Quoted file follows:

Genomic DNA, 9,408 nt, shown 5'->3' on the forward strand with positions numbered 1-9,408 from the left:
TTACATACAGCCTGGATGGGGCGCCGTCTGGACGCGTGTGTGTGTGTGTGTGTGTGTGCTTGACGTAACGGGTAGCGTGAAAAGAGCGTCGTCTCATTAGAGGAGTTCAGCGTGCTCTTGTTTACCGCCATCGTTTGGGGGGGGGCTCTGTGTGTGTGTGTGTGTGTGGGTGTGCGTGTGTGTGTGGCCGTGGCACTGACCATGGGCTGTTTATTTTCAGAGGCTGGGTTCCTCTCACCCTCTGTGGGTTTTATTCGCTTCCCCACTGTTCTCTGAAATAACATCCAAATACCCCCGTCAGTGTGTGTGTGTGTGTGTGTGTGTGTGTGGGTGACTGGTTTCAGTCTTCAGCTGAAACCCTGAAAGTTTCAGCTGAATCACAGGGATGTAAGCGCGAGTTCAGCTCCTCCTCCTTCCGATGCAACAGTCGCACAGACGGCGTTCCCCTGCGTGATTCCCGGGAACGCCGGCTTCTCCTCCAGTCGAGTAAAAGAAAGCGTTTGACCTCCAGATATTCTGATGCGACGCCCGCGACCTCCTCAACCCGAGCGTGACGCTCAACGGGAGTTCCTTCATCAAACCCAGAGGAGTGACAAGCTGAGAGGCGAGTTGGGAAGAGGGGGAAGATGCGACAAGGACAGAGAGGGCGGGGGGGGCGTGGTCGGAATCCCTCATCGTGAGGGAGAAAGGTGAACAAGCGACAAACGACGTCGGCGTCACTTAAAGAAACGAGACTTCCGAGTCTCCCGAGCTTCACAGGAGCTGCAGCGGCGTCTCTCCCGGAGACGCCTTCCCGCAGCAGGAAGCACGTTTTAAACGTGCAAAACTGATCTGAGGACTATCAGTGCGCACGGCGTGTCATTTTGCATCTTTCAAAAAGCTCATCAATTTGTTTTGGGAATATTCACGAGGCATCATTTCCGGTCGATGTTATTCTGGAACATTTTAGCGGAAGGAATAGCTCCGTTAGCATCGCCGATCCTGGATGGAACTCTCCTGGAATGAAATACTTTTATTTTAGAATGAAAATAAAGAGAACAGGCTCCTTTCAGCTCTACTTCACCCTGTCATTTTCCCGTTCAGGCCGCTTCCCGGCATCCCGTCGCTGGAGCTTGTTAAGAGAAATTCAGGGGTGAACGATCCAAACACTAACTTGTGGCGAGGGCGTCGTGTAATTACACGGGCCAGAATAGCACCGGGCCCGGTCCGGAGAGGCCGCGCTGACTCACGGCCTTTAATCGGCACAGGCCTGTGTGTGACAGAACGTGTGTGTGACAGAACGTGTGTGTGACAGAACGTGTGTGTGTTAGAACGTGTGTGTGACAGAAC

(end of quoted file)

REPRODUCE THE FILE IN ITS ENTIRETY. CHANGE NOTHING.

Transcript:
Genomic DNA, 9,408 nt, shown 5'->3' on the forward strand with positions numbered 1-9,408 from the left:
TTACATACAGCCTGGATGGGGCGCCGTCTGGACGCGTGTGTGTGTGTGTGTGTGTGTGCTTGACGTAACGGGTAGCGTGAAAAGAGCGTCGTCTCATTAGAGGAGTTCAGCGTGCTCTTGTTTACCGCCATCGTTTGGGGGGGGGCTCTGTGTGTGTGTGTGTGTGTGGGTGTGCGTGTGTGTGTGGCCGTGGCACTGACCATGGGCTGTTTATTTTCAGAGGCTGGGTTCCTCTCACCCTCTGTGGGTTTTATTCGCTTCCCCACTGTTCTCTGAAATAACATCCAAATACCCCCGTCAGTGTGTGTGTGTGTGTGTGTGTGTGTGTGGGTGACTGGTTTCAGTCTTCAGCTGAAACCCTGAAAGTTTCAGCTGAATCACAGGGATGTAAGCGCGAGTTCAGCTCCTCCTCCTTCCGATGCAACAGTCGCACAGACGGCGTTCCCCTGCGTGATTCCCGGGAACGCCGGCTTCTCCTCCAGTCGAGTAAAAGAAAGCGTTTGACCTCCAGATATTCTGATGCGACGCCCGCGACCTCCTCAACCCGAGCGTGACGCTCAACGGGAGTTCCTTCATCAAACCCAGAGGAGTGACAAGCTGAGAGGCGAGTTGGGAAGAGGGGGAAGATGCGACAAGGACAGAGAGGGCGGGGGGGGCGTGGTCGGAATCCCTCATCGTGAGGGAGAAAGGTGAACAAGCGACAAACGACGTCGGCGTCACTTAAAGAAACGAGACTTCCGAGTCTCCCGAGCTTCACAGGAGCTGCAGCGGCGTCTCTCCCGGAGACGCCTTCCCGCAGCAGGAAGCACGTTTTAAACGTGCAAAACTGATCTGAGGACTATCAGTGCGCACGGCGTGTCATTTTGCATCTTTCAAAAAGCTCATCAATTTGTTTTGGGAATATTCACGAGGCATCATTTCCGGTCGATGTTATTCTGGAACATTTTAGCGGAAGGAATAGCTCCGTTAGCATCGCCGATCCTGGATGGAACTCTCCTGGAATGAAATACTTTTATTTTAGAATGAAAATAAAGAGAACAGGCTCCTTTCAGCTCTACTTCACCCTGTCATTTTCCCGTTCAGGCCGCTTCCCGGCATCCCGTCGCTGGAGCTTGTTAAGAGAAATTCAGGGGTGAACGATCCAAACACTAACTTGTGGCGAGGGCGTCGTGTAATTACACGGGCCAGAATAGCACCGGGCCCGGTCCGGAGAGGCCGCGCTGACTCACGGCCTTTAATCGGCACAGGCCTGTGTGTGACAGAACGTGTGTGTGACAGAACGTGTGTGTGACAGAACGTGTGTGTGTTAGAACGTGTGTGTGACAGAAC